Facebook, Bullet Not Dodged Yet (Part Deux)

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5 Responses

  1. Ken Rhodes says:

    The following is a vast oversimplification, but it surely contains a valid caution. (And we tend to get more cautious as we get older, and more experienced with the myriad ways life can bite us on the butt.)

    “The friend of my friend is my friend” is the essential basis of Facebook, and of the concept of “social networking” underlying lots of similar on-line functions these days. But that cliche states that friendship is transitive, which it surely is not. Yes, I know that “friendship” in the Facebook sense is not the meaningful concept of “friendship” we use in the real world, but my point is still the same. It isn’t transitive in the real world, and making it transitive on-line opens us up to risks beyond any we imagine.

  2. PrometheeFeu says:

    I think there is a lot less to worry about than what is commonly believed. Everyone has embarrassing aspects of their lives which are now available online for everyone to see. You can do some risk management by carefully choosing who you “friend”, having multiple online identities for different purposes etc, but the best approach is to be ready for the time when something on your Facebook page comes back to “haunt” you because it will. When that time comes, you can figure it out. Sure, it might push you a little down the list for a job or a college, but it’s unlikely to make or break an application if you are otherwise a great candidate. That’s what introspection and personal experience tell me.

    My opinion is that if your daughter is asking herself those questions, she is ready for Facebook. Also remember that in the vast majority of cases, if something you don’t like goes online, you can have it taken down. I’m not speaking about legal rights, I’m just speaking about the fact that a nicely worded email usually results in a blurried face or a simple removal of the incriminating material.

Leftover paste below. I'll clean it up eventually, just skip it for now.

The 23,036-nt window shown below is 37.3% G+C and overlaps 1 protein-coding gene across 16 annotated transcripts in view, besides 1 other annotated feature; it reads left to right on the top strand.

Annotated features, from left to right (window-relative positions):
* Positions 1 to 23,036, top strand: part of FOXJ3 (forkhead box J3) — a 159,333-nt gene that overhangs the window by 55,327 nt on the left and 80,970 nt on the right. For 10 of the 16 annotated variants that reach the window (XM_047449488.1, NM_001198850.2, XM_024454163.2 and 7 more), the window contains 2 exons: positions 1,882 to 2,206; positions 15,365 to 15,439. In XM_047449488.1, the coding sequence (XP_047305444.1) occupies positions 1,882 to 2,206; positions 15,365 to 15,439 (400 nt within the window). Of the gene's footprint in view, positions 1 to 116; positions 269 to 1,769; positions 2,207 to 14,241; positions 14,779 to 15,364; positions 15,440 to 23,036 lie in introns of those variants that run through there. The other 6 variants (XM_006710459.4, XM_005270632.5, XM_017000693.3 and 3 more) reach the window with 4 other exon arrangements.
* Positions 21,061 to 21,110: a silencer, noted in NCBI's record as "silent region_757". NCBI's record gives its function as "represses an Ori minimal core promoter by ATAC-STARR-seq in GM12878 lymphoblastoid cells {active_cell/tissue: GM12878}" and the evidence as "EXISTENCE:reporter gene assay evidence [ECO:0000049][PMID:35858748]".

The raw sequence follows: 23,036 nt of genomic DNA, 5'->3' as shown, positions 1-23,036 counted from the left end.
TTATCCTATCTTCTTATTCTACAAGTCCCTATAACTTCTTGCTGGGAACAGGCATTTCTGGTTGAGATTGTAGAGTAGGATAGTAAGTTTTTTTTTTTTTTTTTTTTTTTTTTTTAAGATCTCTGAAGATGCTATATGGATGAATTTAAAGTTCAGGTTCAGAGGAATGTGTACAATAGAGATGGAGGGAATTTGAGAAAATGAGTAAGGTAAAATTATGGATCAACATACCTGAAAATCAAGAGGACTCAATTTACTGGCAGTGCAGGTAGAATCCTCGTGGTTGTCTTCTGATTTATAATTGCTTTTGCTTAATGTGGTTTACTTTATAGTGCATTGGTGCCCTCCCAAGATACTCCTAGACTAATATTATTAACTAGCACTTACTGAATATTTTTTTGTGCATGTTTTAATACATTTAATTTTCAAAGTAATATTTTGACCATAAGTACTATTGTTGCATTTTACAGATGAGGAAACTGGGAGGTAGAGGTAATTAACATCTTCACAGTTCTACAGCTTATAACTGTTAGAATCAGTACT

3. Really appreciate your thoughts, both.

  4. Heidi Anderson says:

    Ah, yes, the familiar WWHT (“What Will Harvard Think?”) debate… What colleges will think matters greatly, I suppose, but it hopefully will matter less with the passage of time, i.e., when today’s 13 y.o. quasi-carefree Facebook user becomes tomorrow’s college admissions staff person. Until then, perhaps the WWHT reason alone should deter today’s forward-looking and risk averse teens from joining and using Facebook. Kudos to you for encouraging your daughter to think about the issue in that costs-versus-benefits fashion.

    p.s. I can’t help but wonder…did you ask her permission to blog about this? Does she know about this blog? Do her friends? I’m not trying to pry, of course. I’m just wondering if there’s any potential irony in sharing the precise details of a somewhat intimate conversation with one’s daughter as part of an open blog discussion regarding whether said daughter should be permitted to blog about the intimate details of her life (given that Facebook really is just a blog with more user friendly features and links between your FaceBlog and others’ FaceBlogs).

  5. Danielle Citron says:

    I’m hoping that PrometheeFeu and Heidi are right, that in the fullness of time, it won’t matter. Permission granted, indeed.